Violent extremists stand with Donald Trump — as do many of my Marine buddies
Trump is the embodiment of everything we fought against
National Guard troops prepare to secure the United States Capitol after a mob stormed the building on Jan.6, 2021. (Getty images)
We will remember the attacks of Jan. 6 with the same horror as we remember the terrorist attacks of 9/11. While there was far less loss of life at the U.S. Capitol, our loss of national dignity was far worse.
We know President Trump incited and encouraged the mob that perpetrated the attack. During the attack he gave a half-hearted video address in which he told the attackers, “We love you. You’re very special.”
According to a report from ABC News, “at least nine of those arrested for participating in the riot have been confirmed to be former members of the U.S. military,” and, as for the upcoming inauguration, Army Secretary Ryan McCarthy told The Associated Press Sunday that defense officials are “taking second, third looks at every one of the individuals assigned to this operation” to guard against the potential of an attack being carried out by military personnel.
In 2015 and 2016 I belonged to a by-invitation-only social media group of former Marine Corps fighter pilots. I was astounded at the group’s overwhelming support for Trump. This was not a group of “the uneducated” whom Trump famously professed to love, but a group of educated, highly intelligent, highly accomplished former military leaders.
There were 17 Republican presidential candidates then, and I’d routinely ask, “Why Trump?” What makes him so much more appealing than the other 16 candidates? My friends all struggled with this question so I answered it for them: the overt, in-your- face racism and bigotry.
Look at the crowd that stormed the Capitol: a mob of white supremacists peppered with groups like the Boogaloo Boys, Proud Boys, Aryan Nations – littered with people wearing shirts with logos stating that not enough Jews were killed in the Holocaust. The folks in that crowd who are not members of those groups had no problem joining those who are.
I’m White, as are more than 95 percent of Marine Corps fighter pilots. I don’t remember many issues or instances of racism from my Marine Corps days. I have no evidence or cause to call any of my former colleagues racists. But they overlooked, tolerated and attempted to minimize Trump’s racism. So what does that say about them?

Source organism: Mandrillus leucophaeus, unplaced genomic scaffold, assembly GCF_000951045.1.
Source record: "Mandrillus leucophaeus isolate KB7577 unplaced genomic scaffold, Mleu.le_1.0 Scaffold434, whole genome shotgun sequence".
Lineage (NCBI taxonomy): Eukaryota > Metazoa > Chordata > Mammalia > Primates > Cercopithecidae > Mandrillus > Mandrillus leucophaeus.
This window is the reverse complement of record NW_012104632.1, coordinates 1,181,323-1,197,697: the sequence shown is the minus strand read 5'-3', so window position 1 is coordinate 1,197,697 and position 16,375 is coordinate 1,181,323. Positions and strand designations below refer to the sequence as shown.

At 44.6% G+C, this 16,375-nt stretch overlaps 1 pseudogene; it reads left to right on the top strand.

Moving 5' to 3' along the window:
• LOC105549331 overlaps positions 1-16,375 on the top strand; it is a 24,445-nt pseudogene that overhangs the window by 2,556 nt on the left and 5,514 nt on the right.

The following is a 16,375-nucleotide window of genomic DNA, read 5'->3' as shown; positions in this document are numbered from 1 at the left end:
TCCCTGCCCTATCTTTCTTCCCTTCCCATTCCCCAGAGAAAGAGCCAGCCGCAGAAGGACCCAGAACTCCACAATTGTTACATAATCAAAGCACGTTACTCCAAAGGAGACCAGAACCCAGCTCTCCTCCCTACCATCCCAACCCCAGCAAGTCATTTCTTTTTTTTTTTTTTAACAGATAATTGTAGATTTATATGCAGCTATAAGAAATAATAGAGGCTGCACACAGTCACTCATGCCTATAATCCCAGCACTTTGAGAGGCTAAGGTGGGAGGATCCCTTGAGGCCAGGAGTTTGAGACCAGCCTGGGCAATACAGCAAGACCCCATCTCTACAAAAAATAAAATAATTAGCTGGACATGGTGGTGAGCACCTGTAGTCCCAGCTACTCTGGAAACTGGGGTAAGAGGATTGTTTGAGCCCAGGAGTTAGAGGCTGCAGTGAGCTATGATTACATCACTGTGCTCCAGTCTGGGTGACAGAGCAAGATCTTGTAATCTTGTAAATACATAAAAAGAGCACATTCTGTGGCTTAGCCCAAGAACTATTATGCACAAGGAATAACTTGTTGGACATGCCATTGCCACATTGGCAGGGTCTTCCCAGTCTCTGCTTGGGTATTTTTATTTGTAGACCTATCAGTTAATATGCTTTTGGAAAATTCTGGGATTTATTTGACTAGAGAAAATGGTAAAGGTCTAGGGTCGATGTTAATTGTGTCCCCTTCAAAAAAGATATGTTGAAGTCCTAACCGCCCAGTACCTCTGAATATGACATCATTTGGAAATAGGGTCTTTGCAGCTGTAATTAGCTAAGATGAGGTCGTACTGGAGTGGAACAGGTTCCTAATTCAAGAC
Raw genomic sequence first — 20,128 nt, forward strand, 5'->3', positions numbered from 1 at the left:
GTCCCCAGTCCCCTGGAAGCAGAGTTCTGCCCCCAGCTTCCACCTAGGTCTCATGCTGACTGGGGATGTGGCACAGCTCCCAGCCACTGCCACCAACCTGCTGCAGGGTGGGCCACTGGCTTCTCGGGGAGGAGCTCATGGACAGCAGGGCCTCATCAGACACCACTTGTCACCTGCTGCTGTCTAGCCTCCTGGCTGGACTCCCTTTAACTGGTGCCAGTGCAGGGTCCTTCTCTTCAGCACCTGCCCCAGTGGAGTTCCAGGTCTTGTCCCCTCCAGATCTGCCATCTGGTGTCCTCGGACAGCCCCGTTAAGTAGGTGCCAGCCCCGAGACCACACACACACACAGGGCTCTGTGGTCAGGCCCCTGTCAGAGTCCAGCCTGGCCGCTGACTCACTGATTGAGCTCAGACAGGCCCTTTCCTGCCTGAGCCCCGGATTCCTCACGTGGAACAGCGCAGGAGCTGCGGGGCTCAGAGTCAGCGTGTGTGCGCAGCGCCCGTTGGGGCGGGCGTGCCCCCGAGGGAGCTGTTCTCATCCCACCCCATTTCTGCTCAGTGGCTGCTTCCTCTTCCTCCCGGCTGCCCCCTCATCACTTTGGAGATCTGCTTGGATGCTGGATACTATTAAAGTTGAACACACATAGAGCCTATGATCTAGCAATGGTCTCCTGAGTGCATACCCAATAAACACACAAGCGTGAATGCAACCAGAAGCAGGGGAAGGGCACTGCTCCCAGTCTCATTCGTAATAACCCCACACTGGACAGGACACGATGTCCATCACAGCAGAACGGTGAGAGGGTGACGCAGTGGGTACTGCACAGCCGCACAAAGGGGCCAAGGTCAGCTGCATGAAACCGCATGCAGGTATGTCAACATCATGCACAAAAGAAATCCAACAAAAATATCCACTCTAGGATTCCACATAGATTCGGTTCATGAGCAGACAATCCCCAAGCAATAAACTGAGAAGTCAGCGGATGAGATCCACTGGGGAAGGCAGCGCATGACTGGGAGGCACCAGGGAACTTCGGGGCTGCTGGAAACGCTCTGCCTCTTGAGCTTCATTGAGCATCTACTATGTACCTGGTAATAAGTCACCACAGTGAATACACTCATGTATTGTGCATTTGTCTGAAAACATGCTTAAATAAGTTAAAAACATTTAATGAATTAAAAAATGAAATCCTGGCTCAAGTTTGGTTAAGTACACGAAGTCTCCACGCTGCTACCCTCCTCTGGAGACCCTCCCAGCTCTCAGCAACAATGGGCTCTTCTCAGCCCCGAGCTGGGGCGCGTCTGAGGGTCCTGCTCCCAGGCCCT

We spent years aspiring to, teaching, living the 14 Marine Corps leadership traits, such as justice, integrity, unselfishness, judgment. We followed leadership principles like “setting the example” and “taking responsibility.” We studied history, politics and warfare. We held each other accountable. We were better leaders and we were better pilots than our contemporaries in the Air Force and Navy. We were brutally honest with each other in identifying and correcting weaknesses and deficiencies. In my mind, Trump is the embodiment of everything we stood against: an incompetent leader, a racist, a liar, a con man. It’s been hard to swallow that most of my former colleagues are all in for him.
Not only did 74 million Americans vote for him, but a YouGov poll indicates that 45 percent of Republicans are OK with the attack on the Capitol. This latter group should be a sobering concern to us all.
As for my former colleagues — men I spent most of my adult life with, men I flew in combat with, men with whom I celebrated weddings and the births of our children — I’ve spoken to very few of them since 2016. Whatever bonds held us together are not strong enough for me to turn a blind eye to their embrace of what I believe has been the biggest threat to our nation since the Civil war.
On a crystal clear fall day in 1994 I was patrolling the skies over Sarajevo as the sun set over a city that looked as though it could just as easily have been Cleveland as a city in Europe. I had a front row seat as Serb forces in hills surrounding the besieged civilians in the city below opened fire with tanks, artillery, and mortars and fired indiscriminately for more than two hours.
Seeing supposedly civilized Europeans indiscriminately kill civilians was something I was not prepared for. As I watched the attack on the U.S. Capitol this month, I got the same feeling in the pit of my stomach and the same metallic taste in my mouth that I experienced on that day in 1994.
I don’t think average citizens understand how dangerous the tolerance of lies by political leaders can be. Lies and hate led to the rise of fascism in the former Yugoslavia. Lies and hate led to the rise of the Third Reich. Lies and hate led to the attack on our Capitol on January 6th.
Every American should stop and consider that at this minute, thousands of American troops are deployed to the capital city of the United States to protect our government against violence and threats from Americans — after an attack by Americans.
I wonder how my former colleagues feel about the attacks carried out by their fellow Trump supporters. Is it too late for them to remember that they once swore an oath to the country and the Constitution and not to a party led by a dangerous man?
Richard Westmoreland, Lt. Col. USMC (Ret.) served as an F/A-18 pilot in the Marine Corps. He flew more than 100 missions in two conflicts, earning five air medals. He moved to New Orleans in 2014 where he still works as an aviation professional.
This piece first ran in the Louisiana Illuminator, a sister publication of the Daily Montana
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